Helpfully, the ICO has also proposed an Addendum which can be used by parties where the EU SCC’s have previously been adopted. The Addendum would serve to modify the language of those EU SCC’s in relation to data transfers from the UK and subject to the UK GDPR.

The ICO consultation runs until 7 October 2021, and parties can submit their responses via the ICO website. The ICO will thereafter publish finalised international data transfer documents which will become mandatory, replacing the current bespoke UK version of the ‘old’ EU SCCs which were in force at the end of the Brexit transition period.

ICO announces policy shift allowing public sector bodies to send promotional communications without consent

The UK ICO has recently issued a statement setting out its view as to whether promotional communications by public bodies are subject to privacy rules intended to prevent individuals from receiving unsolicited marketing by electronic means, including by email, text or telephone. The ICO’s position appears to have changed significantly from its past practice, effectively taking most public sector communications outside the scope of rules restricting the sending of ‘direct marketing’ messages.

Sending direct marketing email and text messages, and making marketing phone calls, are restricted by the Privacy and Electronic Communications Regulations (‘PECR’). Direct marketing by email or text message requires the consent of individual recipients. The UK GDPR is also relevant, as it is sets out the threshold for consent; valid consent must be freely given, specific, informed, and unambiguous.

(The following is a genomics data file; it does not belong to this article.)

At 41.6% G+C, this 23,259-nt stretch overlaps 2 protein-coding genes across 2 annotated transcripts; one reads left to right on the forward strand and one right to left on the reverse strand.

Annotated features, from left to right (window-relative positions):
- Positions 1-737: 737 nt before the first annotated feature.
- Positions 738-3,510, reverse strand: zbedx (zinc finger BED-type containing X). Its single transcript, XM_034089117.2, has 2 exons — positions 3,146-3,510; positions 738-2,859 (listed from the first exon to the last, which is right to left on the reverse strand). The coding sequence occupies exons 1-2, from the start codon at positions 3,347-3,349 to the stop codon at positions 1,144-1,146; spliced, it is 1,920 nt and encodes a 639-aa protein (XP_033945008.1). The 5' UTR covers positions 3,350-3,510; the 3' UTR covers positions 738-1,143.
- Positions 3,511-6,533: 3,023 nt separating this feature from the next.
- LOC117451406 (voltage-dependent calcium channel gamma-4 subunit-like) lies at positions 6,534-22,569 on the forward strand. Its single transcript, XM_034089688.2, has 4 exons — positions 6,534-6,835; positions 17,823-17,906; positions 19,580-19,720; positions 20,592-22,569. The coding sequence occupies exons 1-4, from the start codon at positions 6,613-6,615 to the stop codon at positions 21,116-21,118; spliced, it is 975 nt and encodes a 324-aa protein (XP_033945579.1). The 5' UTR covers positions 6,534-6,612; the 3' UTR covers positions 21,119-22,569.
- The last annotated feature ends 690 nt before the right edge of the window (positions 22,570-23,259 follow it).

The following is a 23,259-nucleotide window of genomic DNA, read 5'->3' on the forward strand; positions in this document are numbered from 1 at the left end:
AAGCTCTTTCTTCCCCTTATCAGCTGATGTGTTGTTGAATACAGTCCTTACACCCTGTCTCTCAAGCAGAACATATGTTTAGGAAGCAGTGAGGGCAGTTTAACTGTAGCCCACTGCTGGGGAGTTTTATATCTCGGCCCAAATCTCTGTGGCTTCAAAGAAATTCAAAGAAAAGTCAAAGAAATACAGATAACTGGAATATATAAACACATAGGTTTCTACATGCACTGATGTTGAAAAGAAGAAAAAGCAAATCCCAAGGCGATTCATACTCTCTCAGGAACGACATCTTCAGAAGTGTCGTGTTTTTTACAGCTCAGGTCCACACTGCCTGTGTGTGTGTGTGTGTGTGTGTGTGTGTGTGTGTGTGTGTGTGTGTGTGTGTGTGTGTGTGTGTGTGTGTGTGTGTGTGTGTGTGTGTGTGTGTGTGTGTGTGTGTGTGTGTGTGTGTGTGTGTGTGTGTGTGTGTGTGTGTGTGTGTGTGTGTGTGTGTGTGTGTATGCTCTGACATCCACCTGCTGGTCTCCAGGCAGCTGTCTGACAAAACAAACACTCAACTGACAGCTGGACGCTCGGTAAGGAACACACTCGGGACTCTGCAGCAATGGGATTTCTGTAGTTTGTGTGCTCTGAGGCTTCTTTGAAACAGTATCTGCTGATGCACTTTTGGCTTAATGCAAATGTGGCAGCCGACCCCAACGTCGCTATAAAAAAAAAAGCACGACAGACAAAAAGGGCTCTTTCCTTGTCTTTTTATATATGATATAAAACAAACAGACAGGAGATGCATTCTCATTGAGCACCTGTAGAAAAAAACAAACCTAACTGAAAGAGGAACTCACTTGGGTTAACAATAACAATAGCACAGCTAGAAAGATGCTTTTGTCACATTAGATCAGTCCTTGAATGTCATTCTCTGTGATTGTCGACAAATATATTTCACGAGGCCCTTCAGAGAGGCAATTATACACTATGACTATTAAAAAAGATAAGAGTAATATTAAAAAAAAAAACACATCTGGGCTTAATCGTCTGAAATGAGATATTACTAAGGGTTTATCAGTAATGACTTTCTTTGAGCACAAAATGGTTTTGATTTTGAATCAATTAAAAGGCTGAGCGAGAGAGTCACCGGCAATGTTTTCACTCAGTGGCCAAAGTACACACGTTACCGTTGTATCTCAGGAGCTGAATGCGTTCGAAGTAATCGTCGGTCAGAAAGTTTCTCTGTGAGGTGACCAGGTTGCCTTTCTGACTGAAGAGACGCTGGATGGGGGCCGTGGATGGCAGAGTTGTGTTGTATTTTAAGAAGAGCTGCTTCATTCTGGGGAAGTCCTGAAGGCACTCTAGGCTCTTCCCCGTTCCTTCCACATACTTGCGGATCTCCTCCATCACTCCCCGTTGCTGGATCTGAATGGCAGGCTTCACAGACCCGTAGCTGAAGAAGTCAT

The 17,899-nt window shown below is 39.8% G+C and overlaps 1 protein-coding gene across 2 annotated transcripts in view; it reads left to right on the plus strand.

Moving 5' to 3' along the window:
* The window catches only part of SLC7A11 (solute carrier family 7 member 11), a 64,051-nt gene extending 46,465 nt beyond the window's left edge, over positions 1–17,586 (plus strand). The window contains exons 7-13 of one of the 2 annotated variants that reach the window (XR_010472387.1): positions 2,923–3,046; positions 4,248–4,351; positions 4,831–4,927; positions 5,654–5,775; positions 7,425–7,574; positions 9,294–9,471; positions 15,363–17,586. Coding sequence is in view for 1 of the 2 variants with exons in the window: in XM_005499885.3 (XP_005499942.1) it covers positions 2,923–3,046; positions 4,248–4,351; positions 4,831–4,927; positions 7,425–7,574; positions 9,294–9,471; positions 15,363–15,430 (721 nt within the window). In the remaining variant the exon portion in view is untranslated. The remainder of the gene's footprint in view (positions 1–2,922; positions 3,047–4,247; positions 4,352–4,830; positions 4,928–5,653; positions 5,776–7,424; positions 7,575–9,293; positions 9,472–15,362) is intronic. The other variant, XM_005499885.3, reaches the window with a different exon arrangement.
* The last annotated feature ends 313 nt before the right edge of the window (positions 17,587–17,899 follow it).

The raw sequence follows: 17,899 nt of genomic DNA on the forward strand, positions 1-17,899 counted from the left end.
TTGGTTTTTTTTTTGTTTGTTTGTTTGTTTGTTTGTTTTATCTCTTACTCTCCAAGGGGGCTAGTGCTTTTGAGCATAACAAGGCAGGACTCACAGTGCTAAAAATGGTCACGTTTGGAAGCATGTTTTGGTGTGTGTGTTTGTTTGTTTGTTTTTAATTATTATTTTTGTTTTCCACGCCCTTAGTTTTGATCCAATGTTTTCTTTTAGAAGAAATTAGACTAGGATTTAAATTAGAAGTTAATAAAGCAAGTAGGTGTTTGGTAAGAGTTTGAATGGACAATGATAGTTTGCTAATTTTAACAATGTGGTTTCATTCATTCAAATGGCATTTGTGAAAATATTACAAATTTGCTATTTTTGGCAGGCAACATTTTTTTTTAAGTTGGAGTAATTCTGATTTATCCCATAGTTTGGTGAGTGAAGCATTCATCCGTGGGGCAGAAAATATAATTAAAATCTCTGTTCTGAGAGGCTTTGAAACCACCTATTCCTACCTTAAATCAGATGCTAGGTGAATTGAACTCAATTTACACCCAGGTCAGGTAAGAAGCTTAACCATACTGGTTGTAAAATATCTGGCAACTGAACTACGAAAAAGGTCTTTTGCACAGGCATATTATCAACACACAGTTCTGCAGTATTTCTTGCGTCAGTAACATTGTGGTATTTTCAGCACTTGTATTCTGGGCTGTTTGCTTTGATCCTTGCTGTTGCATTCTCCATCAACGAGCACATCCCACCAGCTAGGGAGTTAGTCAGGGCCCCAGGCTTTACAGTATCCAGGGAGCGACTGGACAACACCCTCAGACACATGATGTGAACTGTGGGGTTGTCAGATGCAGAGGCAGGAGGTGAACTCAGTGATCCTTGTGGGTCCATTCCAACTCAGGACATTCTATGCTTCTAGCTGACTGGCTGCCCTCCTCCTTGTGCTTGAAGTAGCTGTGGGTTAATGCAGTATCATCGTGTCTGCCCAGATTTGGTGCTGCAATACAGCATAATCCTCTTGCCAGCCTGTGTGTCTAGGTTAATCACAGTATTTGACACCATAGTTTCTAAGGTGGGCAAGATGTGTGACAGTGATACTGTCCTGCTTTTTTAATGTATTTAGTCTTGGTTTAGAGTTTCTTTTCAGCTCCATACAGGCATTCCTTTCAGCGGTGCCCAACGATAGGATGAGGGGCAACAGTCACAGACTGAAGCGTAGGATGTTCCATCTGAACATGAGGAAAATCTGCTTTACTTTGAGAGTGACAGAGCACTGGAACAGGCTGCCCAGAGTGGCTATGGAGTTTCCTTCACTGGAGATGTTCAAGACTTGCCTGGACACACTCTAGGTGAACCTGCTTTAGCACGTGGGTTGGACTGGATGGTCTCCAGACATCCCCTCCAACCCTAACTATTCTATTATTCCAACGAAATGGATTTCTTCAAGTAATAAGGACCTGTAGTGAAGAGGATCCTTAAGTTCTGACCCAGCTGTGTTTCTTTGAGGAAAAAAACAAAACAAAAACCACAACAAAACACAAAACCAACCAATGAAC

The ICO has consistently distinguished between direct marketing messages, requiring consent, and ‘service messages’ which do not require consent. Service messages are informative in nature, rather than promotional, and do not constitute direct marketing; for example, a message from an internet service provider notifying users of a system outage. The ICO has issued many fines to organisations for direct marketing communications in contravention of the PECR; we have previously reported on such fines, including here and here.

Non-commercial promotional messages from senders such as public bodies and political campaigners have historically been treated by the ICO as direct marketing messages, and subject to the consent of the recipient, unless they were purely ‘service’ messages. The ICO’s recent position statement means that promotional communications from public bodies will not be treated as direct marketing – and will be exempt from the requirement for consent – provided that the public body instigating the communication is satisfied that it is ‘necessary for [its] task or function and proportionate to [its] aim.

The UK GDPR provides individuals with an absolute right not to be subject to direct marketing; following the ICO’s position statement, individuals will only have a right to object to such communications (after having received an unsolicited communication), as those communications will not be considered by the ICO to be direct marketing. The change in approach is likely to cause considerable frustration for political campaigners and advocacy groups who remain subject to the strict direct marketing rules. It remains to be seen how widely the new latitude will be adopted by public bodies, but it may not be long before the ICO is required to address complaints stemming from unsolicited promotional messaging by public bodies.

For more information please contact Partner, James Tumbridge at jtumbridge@vennershipley.co.uk.